Teaching e'en you, while the vex'd world we show
Your peace to value more, and better know?
'Tis all we can return for favours past,
Whose holy memory shall ever last,

For patronage from him whose care presides
O'er every noble art, and every science guides:
Bathurst, a name the learn'd with reverence know,
And scarcely more to his own Virgil owe;
Whose age enjoys but what his youth deserved,
To rule those Muses whom before he served.
His learning, and untainted manners too,
We find, Athenians, are derived to you:
Such ancient hospitality there rests

In yours, as dwelt in the first Grecian breasts,
Whose kindness was religion to their guests.
Such modesty did to our sex appear,

As, had there been no laws, we need not fear,
Since each of you was our protector here.
Converse so chaste, and so strict virtue shown,
As might Apollo with the Muses own.
Till our return, we must despair to find
Judges so just, so knowing, and so kind.


AFTER our Æsop's fable shown to-day,
I come to give the moral of the play.

Feign'd Zeal, you saw, set out the speedier pace;
But the last heat, Plain Dealing won the race:
Plain Dealing for a jewel has been known;
But ne'er till now the jewel of a crown.

When Heaven made man, to show the work divine,
Truth was his image, stamp'd upon the coin:
And when a king is to a god refined,

On all he says and does he stamps his mind :
This proves a soul without alloy, and pure;
Kings, like their gold, should every touch endure.
To dare in fields is valour; but how few
Dare be so throughly valiant,-to be true!
The name of great, let other kings affect:
He's great indeed, the prince that is direct.
His subjects know him now, and trust him more
Than all their kings, and all their laws before.
What safety could their public acts afford?
Those he can break; but cannot break his word.
So great a trust to him alone was due;
Well have they trusted whom so well they knew.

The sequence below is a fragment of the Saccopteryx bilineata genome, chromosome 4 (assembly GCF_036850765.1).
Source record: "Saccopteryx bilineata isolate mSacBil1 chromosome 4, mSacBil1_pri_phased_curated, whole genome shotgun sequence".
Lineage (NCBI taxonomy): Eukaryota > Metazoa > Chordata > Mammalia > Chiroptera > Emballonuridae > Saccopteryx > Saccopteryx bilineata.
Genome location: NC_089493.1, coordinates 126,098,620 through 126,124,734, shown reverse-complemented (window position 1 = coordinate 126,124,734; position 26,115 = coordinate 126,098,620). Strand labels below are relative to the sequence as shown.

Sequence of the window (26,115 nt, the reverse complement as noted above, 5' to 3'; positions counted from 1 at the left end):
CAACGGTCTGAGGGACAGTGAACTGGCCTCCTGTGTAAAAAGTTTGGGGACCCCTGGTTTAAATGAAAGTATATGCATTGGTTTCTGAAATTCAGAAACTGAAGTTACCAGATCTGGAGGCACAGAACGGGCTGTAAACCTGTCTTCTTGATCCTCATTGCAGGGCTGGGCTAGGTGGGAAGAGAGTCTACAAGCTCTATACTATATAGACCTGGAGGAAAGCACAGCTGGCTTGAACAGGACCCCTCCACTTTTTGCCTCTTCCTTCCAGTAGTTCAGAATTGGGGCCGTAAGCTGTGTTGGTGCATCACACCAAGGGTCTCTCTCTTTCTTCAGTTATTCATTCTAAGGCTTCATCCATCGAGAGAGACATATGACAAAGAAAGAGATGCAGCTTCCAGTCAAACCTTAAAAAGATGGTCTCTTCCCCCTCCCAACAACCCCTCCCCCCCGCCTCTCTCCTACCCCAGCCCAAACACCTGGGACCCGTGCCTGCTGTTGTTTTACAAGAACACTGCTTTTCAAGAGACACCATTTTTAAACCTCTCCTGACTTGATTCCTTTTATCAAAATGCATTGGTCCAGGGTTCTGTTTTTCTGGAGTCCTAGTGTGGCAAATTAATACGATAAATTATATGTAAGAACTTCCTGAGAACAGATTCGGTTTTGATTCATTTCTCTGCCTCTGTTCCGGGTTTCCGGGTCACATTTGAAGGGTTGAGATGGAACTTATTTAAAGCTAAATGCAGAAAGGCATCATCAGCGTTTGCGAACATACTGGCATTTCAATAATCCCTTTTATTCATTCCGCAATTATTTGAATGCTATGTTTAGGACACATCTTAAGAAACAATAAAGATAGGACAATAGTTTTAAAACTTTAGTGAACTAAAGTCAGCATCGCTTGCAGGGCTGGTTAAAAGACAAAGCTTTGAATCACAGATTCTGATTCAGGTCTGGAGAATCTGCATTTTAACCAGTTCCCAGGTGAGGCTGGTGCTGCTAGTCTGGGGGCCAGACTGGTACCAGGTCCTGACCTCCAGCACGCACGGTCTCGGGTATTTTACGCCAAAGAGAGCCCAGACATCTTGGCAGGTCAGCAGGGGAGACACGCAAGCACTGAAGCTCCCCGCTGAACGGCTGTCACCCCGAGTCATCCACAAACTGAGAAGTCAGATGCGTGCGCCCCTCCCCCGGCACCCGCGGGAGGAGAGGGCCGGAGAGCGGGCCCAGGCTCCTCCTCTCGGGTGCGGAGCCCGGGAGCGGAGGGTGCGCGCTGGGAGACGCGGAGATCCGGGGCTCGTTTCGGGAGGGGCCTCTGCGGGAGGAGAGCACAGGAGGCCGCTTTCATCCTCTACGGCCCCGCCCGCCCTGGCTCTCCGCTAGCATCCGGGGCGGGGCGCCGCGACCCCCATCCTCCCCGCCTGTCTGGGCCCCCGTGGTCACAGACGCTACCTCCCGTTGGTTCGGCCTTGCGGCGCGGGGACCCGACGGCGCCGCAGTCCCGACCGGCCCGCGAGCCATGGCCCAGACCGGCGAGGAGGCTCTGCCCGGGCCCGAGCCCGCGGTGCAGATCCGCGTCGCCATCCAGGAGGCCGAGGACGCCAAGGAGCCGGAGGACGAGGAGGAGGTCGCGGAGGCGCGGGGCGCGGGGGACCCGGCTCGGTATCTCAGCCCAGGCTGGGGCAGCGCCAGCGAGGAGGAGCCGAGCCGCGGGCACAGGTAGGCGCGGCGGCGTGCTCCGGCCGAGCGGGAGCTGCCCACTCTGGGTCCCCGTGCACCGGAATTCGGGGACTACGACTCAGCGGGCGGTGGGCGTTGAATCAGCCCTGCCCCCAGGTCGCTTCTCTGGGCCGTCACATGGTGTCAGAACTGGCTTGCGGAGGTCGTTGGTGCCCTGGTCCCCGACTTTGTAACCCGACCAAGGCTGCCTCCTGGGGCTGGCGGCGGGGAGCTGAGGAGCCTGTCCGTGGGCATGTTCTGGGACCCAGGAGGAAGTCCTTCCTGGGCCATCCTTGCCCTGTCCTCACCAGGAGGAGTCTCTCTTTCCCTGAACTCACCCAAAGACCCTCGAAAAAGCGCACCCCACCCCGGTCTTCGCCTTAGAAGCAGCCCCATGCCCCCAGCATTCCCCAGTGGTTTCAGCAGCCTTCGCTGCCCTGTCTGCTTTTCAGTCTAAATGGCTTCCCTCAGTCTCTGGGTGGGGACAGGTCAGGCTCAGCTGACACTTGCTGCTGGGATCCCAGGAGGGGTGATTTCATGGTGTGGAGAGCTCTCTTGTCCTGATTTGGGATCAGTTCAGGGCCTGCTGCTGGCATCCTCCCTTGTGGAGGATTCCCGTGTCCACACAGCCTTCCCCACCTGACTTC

The saint, who walk'd on waves, securely trod,
While he believed the beck'ning of his God;
But when his faith no longer bore him out,
Began to sink, as he began to doubt.
Let us our native character maintain ;
'Tis of our growth, to be sincerely plain.
To excel in truth we loyally may strive,
Set privilege against prerogative:

He plights his faith, and we believe him just;
His honour is to promise, ours to trust.
Thus Britain's basis on a word is laid,
As by a word the world itself was made.



THUS you the sad catastrophe have seen,
Occasion'd by a mistress and a queen.
Queen Eleanor the proud was French, they say;
But English manufacture got the day.
Jane Clifford was her name, as books aver:
Fair Rosamond was but her nom de guerre.
Now tell me, gallants, would you lead your life

With such a mistress, or with such a wife?
If one must be your choice, which d' ye approve,
The curtain lecture, or the curtain love?
Would ye be godly with perpetual strife,
Still drudging on with homely Joan your wife;
Or take your pleasure in a wicked way,
Like honest whoring Harry in the play?

I guess your minds: the mistress would be taken,
And nauseous matrimony sent a packing.
The devil's in you all; mankind's a rogue;
You love the bride, but you detest the clog.
After a year, poor spouse is left i' the lurch,
And you, like Haynes, return to mother-Church.
Or, if the name of Church comes cross your mind,
Chapels of ease behind our scenes you find.
The playhouse is a kind of market-place;
One chaffers for a voice, another for a face:
Nay, some of you, I dare not say how many,
Would buy of me a pen'orth for your penny.
E'en this poor face, which with my fan I hide,
Would make a shift my portion to provide,
With some small perquisites I have beside.
Though for your love, perhaps, I should not care,
I could not hate a man that bids me fair.
What might ensue, 'tis hard for me to tell;
But I was drench'd to-day for loving well,
And fear the poison that would make me swell.